Antenatal antiretroviral therapy (ART) reduces rates of early HIV transmission compared with zidovudine alone but results in an increased risk of adverse maternal and neonatal outcomes, according to a study published in the New England Journal of Medicine.

Mary G. Fowler, MD, MPH, from the Department of Pathology at the Johns Hopkins University School of Medicine in Baltimore, and colleagues conducted the Promoting Maternal and Infant Survival Everywhere (PROMISE) trial to compare the efficacy and safety of various antiretroviral therapy strategies for the prevention of mother-to-child transmission during pregnancy among HIV-infected women with high CD4 counts.

The study included 3590 HIV-infected women at 14 or more weeks of gestation with CD4 counts of at least 350 cells per cubic millimeter (median CD4 count 530 cells per cubic millimeter). The primary outcomes of the trial were HIV transmission in the infant at 1 week of age and maternal and infant safety. Adverse events were graded on the DAIDS Table for Grading the Severity of Adult and Pediatric Adverse Events.

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The participants were randomly assigned to receive either zidovudine and single-dose nevirapine in addition to a 1-to-2 week postpartum “tail” of tenofovir and emtricitabine (zidovudine alone), zidovudine, lamivudine, and lopinavir-ritonavir (zidovudine-based ART), or tenofovir, emtricitabine, and lopinavir-ritonavir (tenofovir-based ART).

The rate of HIV transmission was significantly lower in the combined ART groups compared with zidovudine alone (0.5% vs 1.8%). However, the rate of maternal grade 2 to grade 4 adverse events was higher among participants receiving zidovudine-based ART compared with zidovudine alone (21.1% vs 17.3%) and the rate of grade 2 to grade 4 abnormal blood chemical values was higher in the tenofovir-based ART (2.9% vs 0.8%).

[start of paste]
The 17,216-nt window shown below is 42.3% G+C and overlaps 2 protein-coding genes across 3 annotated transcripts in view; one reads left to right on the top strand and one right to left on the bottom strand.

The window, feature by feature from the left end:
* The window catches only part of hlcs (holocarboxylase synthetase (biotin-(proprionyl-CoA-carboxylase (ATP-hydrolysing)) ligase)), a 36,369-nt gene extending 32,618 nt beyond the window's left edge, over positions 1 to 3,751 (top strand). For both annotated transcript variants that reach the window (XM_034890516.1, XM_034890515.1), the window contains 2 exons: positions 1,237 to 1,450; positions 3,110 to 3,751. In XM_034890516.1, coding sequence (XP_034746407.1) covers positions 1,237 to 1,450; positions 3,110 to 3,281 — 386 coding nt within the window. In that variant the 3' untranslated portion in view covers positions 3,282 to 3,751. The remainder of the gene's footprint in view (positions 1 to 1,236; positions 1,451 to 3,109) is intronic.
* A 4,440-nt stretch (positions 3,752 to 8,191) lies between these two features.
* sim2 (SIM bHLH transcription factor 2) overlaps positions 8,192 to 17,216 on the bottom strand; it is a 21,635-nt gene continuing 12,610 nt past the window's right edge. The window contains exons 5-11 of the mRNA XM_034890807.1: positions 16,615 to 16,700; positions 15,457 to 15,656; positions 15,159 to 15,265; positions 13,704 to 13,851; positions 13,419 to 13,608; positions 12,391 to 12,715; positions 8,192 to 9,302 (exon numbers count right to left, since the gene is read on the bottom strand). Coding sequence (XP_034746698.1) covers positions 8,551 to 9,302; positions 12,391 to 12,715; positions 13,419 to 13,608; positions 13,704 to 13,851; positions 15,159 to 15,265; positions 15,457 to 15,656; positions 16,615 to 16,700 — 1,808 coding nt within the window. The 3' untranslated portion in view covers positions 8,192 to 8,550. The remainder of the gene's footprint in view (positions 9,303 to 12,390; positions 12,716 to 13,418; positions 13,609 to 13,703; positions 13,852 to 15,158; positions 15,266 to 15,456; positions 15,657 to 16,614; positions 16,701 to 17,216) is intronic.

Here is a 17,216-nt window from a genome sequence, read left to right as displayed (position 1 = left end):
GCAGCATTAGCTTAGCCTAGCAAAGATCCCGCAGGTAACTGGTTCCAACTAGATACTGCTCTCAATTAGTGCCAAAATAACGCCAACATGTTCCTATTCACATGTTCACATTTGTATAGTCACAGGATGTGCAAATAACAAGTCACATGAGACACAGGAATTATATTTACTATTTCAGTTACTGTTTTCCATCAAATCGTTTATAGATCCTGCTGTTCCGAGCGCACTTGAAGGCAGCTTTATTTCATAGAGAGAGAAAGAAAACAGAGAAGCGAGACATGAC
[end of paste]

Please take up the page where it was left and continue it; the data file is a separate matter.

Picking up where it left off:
The researchers note that the rate of adverse events did not differ significantly between the ART groups. They also observed a higher rate of infants born with a birth weight of less than 2500 g in the zidovudine-based ART group compared with zidovudine alone (23.0% vs 12.0%) and in the tenofovir-based ART group compared with zidovudine alone (16.9% vs 8.9%).

Preterm delivery before 37 weeks was more common in the zidovudine-based ART group compared with zidovudine alone (20.5% vs 13.1%). Tenofovir-based ART was associated with increased rates of preterm birth before 34 weeks compared with zidovudine-based ART (6.0% vs 2.6%) as well as early infant death (4.4% vs 0.6%).

“On the basis of recent trials, the WHO [World Health Organization] recommends ART for HIV-infected persons regardless of CD4 cell count, and there are clear benefits of ART for the prevention of mother-to-child transmission and maternal health,” the study authors noted.

“However, it is also clear that the most efficacious and safest triple-drug ART regimens during pregnancy remain to be defined. Our findings emphasize the need for continued research to assess ART in pregnancy to ensure safer pregnancies for HIV-infected women and healthier outcomes for their uninfected infants.”


  1. Fowler MG, Qin M, Fiscus SA, et al. Benefits and risks of antiretroviral therapy for perinatal HIV prevention. N Engl J Med. 2016;375:1726-1736. doi: 10.1056/NEJMoa1511691.